MOREHEAD, Ky. (AP) — Scientists at Morehead State University have made contact with a satellite built by the school that was launched into space in September.
The Independent (http://bit.ly/VQxFf8) cited a statement from the university in reporting that the next step will be to assist the Cosmic X-Ray Background Nanosatellite perform experiments, including taking measurements that could add insight to physics of the early universe.
The satellite was one of many launched on a U.S. Department of Defense rocket on Sept. 13. Scientists expect it to remain in orbit for about a decade.
The newspaper reports that if the device is operational, it will be the first satellite built entirely in Kentucky to be launched and deployed.
Morehead State scientists recently detected the radio signal, which means the device and its subsystems are still operating. Scientists will start the systems that control experiments after spending the next few weeks testing the satellite's different systems. A successful mission would prove that small satellites could effectively perform a variety of functions.
Dr. Ben Malphrus, who chairs the Department of Earth and Space Sciences at MSU, has served as principal investigator on the project. He led a team of students and faculty at MSU's Space Science Center to build, test and deliver the device, which is about the size of a loaf of bread, to NASA in a one-year time frame.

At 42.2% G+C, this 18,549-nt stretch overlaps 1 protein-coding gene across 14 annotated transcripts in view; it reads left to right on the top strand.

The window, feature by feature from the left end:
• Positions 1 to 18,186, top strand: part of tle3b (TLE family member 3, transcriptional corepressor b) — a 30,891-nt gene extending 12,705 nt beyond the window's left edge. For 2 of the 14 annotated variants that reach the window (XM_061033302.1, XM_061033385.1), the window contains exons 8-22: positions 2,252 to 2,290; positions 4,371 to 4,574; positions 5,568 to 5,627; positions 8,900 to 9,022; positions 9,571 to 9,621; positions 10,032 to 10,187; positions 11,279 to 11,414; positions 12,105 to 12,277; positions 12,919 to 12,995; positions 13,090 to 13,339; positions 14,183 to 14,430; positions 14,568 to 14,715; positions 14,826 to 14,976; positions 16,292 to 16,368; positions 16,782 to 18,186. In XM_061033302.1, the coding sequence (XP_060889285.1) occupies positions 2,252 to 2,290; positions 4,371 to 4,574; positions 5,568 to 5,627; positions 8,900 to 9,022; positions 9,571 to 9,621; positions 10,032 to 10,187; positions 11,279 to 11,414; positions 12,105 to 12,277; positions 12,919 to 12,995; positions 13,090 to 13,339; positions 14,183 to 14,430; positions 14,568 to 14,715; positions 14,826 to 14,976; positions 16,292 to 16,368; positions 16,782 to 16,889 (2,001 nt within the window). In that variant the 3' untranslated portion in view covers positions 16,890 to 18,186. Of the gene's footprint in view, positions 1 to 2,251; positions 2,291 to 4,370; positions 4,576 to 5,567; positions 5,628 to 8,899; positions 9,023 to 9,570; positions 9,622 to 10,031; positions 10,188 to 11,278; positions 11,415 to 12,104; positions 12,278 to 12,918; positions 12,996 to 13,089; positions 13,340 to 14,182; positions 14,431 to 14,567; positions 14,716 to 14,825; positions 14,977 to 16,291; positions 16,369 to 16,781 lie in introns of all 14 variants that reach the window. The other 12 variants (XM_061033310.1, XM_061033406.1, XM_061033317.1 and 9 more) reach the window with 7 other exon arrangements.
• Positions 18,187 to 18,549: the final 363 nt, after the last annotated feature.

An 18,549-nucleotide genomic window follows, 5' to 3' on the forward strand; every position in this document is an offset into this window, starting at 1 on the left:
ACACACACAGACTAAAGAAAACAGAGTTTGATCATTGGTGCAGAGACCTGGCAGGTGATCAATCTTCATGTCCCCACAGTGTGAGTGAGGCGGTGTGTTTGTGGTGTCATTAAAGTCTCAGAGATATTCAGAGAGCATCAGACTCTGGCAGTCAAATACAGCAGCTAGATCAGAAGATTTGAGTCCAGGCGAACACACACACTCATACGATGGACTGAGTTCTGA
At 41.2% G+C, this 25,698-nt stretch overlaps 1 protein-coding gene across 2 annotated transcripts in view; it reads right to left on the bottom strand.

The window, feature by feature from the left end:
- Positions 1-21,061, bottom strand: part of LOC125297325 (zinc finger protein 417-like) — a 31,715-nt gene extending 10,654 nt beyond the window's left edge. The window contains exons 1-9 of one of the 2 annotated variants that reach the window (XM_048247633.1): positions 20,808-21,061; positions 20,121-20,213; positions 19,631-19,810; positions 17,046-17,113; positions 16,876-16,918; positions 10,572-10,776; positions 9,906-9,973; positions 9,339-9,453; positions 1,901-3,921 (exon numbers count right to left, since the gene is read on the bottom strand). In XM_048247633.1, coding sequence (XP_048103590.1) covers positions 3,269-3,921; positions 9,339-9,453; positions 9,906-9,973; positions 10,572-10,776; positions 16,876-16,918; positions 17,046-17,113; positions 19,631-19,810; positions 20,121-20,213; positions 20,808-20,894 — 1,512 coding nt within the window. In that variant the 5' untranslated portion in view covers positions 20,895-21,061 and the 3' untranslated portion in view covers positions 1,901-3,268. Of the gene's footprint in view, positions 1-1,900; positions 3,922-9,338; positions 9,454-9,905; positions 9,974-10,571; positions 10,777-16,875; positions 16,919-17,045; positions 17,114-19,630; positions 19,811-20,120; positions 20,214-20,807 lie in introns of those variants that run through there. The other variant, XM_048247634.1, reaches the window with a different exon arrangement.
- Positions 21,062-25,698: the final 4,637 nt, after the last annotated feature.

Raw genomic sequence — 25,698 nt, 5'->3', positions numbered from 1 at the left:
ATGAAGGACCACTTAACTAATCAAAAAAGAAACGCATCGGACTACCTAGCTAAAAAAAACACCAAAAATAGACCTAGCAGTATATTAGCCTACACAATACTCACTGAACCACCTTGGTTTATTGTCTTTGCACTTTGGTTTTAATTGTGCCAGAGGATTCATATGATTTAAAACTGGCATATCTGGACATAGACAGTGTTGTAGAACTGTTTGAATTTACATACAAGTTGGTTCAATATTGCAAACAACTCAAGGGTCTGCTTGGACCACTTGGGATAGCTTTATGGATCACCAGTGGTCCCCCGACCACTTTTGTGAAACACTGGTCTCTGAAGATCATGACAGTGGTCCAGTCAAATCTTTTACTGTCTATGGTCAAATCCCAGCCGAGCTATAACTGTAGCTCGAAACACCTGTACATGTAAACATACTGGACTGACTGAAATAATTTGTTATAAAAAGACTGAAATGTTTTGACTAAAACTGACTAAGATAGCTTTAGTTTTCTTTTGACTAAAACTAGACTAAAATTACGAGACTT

The school partnered on the project with Kentucky Space LLC, Lawrence Livermore National Laboratories, Noqsi Aerospace, Black Forest Engineering and Little H-Bar ranch.
"It is very exciting to see all of the spacecraft systems are a 'go' at this early critical stage of the mission," said Kris Kimel, president of Kentucky Science and Technology Corporation and CEO of Kentucky Space.
Kentucky Space and its partners tried to launch a similar satellite in 2010, but the experiment was unsuccessful when the rocket failed.
Information from: The Independent, http://www.dailyindependent.com